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#1 2005-10-06 10:55:06



Trig in Physics?

A crate starts from rest and slides 8.35 m down a ramp. When it reaches the bottom it is traveling at a speed of 5.25 m/s. If the ramp makes an angle of 20.0 with the horizontal, what is the coefficient of friction between the crate and the ramp?

Does anyone know how to solve this? I've tried all that I can to my knowledge, but I've yet to come up with a solution. Of course, I'm guessing that's natural because we're barely starting this unit, but I still want to know how this problem can be solved. If possible, please help me with what steps I should follow...I believe I know the equations, but where to apply them is what I don't. Thanks in advance.

Last edited by Saitenji (2005-10-06 10:55:39)

#2 2005-10-06 14:47:46



Re: Trig in Physics?

I'll have a go... someone correct me if I make a mistake.

basically we're looking at something like this...

You'll notice in the diagram that the angle between the gravitational force acting straight down and the normal force on the block (force due to gravity acting perpendicular to the surface of the ramp) is equal to theta, where theta is the angle of the block with the horizontal.

Another picture to help explain that (if you didn't know already)

So... using these relations (note the first picture) and summing all the forces, we can say...


where 'mu' is the coefficient of friction, 'M' is the mass, 'g' is the gravitational constant, and 'theta' is the angle between the ramp and horizontal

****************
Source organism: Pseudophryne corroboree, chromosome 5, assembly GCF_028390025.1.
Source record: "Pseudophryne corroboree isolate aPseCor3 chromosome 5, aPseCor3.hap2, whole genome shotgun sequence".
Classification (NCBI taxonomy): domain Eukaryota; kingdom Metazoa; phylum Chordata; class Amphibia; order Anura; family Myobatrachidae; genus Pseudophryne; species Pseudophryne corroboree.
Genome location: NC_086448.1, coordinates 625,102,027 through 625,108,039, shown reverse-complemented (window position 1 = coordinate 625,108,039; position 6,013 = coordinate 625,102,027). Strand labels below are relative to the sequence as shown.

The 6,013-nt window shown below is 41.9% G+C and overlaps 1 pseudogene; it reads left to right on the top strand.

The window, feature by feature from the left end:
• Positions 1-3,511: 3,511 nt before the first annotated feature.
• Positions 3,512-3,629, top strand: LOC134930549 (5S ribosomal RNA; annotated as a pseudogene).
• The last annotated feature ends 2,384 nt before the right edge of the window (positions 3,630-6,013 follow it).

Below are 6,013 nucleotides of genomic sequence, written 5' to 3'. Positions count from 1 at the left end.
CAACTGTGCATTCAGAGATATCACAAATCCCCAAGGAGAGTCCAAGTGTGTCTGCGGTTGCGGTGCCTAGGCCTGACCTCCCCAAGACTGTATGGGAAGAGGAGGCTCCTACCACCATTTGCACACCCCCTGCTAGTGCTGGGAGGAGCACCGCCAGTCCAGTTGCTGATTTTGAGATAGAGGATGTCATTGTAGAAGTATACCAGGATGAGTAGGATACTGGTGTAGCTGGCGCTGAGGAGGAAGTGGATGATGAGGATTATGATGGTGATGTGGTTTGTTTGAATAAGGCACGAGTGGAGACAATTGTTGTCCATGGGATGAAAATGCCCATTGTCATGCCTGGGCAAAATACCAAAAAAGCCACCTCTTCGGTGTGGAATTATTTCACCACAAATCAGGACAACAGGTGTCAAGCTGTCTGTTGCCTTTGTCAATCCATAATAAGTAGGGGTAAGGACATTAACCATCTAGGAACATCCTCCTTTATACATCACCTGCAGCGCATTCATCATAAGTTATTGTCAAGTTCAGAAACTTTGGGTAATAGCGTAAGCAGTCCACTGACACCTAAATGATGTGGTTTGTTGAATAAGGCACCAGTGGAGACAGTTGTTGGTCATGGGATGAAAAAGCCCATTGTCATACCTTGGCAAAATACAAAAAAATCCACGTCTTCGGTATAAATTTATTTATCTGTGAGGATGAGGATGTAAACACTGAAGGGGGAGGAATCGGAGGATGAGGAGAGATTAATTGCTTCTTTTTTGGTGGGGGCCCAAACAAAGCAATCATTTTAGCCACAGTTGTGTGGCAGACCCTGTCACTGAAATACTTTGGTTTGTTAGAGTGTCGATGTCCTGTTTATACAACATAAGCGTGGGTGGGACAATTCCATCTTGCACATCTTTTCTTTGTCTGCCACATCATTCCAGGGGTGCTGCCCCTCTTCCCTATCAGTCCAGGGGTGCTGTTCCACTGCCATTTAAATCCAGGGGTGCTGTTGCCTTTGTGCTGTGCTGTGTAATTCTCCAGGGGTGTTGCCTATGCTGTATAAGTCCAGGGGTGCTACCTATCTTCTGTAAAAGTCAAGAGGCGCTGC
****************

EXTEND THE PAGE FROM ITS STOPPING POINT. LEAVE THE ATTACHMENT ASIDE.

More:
the M cancels out of the equation to leave

g*sin(theta) - mu*g*cos(theta) = M*a   [eqn 1]

Looking at the constant acceleration formulas, the best one to use would be

V^2=V_0^2+2*a*(x-x_0)    [eqn 2]

where 'V' is the final velocity, 'V_0' is the initial velocity, 'a' is acceleration, 'x' is final location, 'x_0' is initial location

You can see that both 'V_0' and x_0 are zero (starts from rest, and we'll call the starting location zero.  You also know 'V' to be 5.25 m/s and 'x' to be 8.35 m from the problem statement.  You've solved for 'a' using [eqn 1] and then you can plug 'a' into [eqn 2] to obtain a value for 'mu'.

That's about it... like I said, if I messed something up, someone jump in and save me!


#3 2005-10-07 08:22:16



Re: Trig in Physics?

Thanks so much Derek. I pretty much understood the rest of it, but I missed the part where M cancels out...In fact, no one in my class got the question right.
In any case, this really helps me and I'll keep it in mind for future reference. Thanks again.

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